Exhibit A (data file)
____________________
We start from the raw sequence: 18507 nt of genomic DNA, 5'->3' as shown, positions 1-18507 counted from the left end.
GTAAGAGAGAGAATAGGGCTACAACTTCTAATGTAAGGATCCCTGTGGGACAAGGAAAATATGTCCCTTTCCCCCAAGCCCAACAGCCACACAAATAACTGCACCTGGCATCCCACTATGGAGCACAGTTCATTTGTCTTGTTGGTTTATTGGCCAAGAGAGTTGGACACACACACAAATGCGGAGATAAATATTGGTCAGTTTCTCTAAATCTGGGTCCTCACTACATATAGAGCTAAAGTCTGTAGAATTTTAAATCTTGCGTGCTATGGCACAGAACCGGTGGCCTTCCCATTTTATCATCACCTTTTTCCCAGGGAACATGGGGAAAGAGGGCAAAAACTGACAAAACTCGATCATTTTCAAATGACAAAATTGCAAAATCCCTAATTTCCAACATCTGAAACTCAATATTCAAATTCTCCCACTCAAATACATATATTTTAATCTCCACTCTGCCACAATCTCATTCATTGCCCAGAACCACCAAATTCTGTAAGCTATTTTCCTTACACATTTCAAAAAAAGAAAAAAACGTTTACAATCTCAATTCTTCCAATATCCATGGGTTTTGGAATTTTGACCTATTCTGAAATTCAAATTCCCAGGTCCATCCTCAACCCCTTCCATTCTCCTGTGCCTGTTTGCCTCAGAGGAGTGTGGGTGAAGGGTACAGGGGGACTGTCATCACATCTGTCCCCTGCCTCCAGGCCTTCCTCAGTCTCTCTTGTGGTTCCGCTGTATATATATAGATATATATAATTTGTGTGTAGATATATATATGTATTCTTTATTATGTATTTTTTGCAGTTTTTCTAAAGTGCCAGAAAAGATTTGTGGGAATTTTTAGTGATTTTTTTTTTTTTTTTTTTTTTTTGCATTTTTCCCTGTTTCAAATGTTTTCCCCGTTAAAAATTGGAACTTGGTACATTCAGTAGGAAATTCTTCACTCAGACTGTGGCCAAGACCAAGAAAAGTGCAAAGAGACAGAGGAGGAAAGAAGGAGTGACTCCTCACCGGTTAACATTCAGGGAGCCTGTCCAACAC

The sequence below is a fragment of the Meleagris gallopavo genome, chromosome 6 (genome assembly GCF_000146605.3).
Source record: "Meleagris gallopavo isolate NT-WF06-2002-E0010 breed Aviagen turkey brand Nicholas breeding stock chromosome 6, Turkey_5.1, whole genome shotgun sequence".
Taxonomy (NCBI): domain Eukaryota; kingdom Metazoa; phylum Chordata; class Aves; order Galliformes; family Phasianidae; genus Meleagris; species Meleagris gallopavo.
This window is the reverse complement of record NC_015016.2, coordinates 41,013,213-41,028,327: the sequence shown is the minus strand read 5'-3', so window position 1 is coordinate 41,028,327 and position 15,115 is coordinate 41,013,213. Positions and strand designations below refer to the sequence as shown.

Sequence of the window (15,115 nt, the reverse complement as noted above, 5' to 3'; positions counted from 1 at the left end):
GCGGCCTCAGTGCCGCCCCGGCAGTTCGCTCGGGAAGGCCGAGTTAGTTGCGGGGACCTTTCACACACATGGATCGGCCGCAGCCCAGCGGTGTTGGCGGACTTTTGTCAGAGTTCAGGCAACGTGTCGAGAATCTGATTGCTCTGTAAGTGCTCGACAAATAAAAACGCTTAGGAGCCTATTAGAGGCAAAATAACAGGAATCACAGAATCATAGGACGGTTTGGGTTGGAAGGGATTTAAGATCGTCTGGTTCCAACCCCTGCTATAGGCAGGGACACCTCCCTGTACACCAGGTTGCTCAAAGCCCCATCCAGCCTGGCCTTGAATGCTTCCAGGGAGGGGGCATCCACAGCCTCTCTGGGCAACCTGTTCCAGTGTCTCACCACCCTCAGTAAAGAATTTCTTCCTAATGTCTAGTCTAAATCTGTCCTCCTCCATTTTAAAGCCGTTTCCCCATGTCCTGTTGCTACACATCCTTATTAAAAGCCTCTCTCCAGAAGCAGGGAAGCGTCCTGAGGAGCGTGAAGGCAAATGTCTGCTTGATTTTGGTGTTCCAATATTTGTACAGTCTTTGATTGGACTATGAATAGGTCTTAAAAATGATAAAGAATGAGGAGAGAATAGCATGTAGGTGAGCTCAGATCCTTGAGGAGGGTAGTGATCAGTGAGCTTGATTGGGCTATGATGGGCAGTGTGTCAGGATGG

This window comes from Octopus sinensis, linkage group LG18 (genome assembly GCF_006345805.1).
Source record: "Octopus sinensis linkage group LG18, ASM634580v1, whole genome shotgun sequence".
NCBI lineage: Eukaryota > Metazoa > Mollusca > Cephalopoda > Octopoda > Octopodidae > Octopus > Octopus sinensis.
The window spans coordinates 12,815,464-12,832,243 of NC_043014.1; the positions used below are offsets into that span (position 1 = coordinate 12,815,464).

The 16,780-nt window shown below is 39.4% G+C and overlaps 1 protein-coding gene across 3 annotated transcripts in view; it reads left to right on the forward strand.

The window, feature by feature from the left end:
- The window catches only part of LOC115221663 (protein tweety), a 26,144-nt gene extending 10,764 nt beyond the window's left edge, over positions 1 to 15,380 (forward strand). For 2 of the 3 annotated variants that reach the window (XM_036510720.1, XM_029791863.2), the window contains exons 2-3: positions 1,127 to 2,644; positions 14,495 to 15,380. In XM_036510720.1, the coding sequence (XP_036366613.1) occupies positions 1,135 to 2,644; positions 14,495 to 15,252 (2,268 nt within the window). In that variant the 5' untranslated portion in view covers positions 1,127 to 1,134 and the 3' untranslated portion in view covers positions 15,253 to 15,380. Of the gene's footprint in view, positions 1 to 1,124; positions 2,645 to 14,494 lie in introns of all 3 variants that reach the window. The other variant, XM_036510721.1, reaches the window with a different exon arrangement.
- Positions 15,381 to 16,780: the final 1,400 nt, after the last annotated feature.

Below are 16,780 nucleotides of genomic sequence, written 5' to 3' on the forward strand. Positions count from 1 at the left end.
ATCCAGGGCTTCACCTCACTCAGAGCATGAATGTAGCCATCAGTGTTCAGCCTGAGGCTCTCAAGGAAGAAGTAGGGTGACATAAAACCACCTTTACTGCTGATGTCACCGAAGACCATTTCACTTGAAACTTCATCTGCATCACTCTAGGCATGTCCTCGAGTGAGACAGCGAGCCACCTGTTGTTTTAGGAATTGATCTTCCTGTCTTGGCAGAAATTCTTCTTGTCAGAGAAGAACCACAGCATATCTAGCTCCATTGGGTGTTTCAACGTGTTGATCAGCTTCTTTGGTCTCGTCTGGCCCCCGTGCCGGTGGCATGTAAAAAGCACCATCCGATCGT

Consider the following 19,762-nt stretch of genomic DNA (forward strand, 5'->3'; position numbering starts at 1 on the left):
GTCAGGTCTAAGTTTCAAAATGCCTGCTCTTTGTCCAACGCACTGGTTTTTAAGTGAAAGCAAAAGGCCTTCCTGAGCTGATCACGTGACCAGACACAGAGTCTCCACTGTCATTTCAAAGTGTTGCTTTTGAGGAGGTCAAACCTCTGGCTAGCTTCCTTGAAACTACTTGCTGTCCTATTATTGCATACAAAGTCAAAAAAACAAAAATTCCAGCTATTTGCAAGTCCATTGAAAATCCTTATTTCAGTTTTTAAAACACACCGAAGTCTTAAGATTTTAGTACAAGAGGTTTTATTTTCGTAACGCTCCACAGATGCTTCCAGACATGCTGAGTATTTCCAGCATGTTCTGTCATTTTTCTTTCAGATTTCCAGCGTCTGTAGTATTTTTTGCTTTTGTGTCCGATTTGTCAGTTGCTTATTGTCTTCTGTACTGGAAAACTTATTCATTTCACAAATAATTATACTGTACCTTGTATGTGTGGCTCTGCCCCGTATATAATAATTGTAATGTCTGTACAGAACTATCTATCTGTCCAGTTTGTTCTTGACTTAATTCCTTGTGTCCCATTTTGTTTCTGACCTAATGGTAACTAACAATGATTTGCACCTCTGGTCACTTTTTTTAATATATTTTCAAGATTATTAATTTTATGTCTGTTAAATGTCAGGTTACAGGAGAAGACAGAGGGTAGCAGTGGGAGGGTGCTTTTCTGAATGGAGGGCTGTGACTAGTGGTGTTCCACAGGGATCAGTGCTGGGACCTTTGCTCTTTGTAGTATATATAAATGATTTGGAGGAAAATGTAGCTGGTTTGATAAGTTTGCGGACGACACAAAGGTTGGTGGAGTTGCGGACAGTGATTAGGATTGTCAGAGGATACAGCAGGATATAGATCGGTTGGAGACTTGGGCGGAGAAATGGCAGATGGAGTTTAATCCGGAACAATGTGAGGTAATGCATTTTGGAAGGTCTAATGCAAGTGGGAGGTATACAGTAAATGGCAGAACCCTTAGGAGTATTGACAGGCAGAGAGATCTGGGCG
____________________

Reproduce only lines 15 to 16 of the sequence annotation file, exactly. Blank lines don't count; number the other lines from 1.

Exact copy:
- The window catches only part of LOC115221663 (protein tweety), a 26,144-nt gene extending 10,764 nt beyond the window's left edge, over positions 1 to 15,380 (forward strand). For 2 of the 3 annotated variants that reach the window (XM_036510720.1, XM_029791863.2), the window contains exons 2-3: positions 1,127 to 2,644; positions 14,495 to 15,380. In XM_036510720.1, the coding sequence (XP_036366613.1) occupies positions 1,135 to 2,644; positions 14,495 to 15,252 (2,268 nt within the window). In that variant the 5' untranslated portion in view covers positions 1,127 to 1,134 and the 3' untranslated portion in view covers positions 15,253 to 15,380. Of the gene's footprint in view, positions 1 to 1,124; positions 2,645 to 14,494 lie in introns of all 3 variants that reach the window. The other variant, XM_036510721.1, reaches the window with a different exon arrangement.
- Positions 15,381 to 16,780: the final 1,400 nt, after the last annotated feature.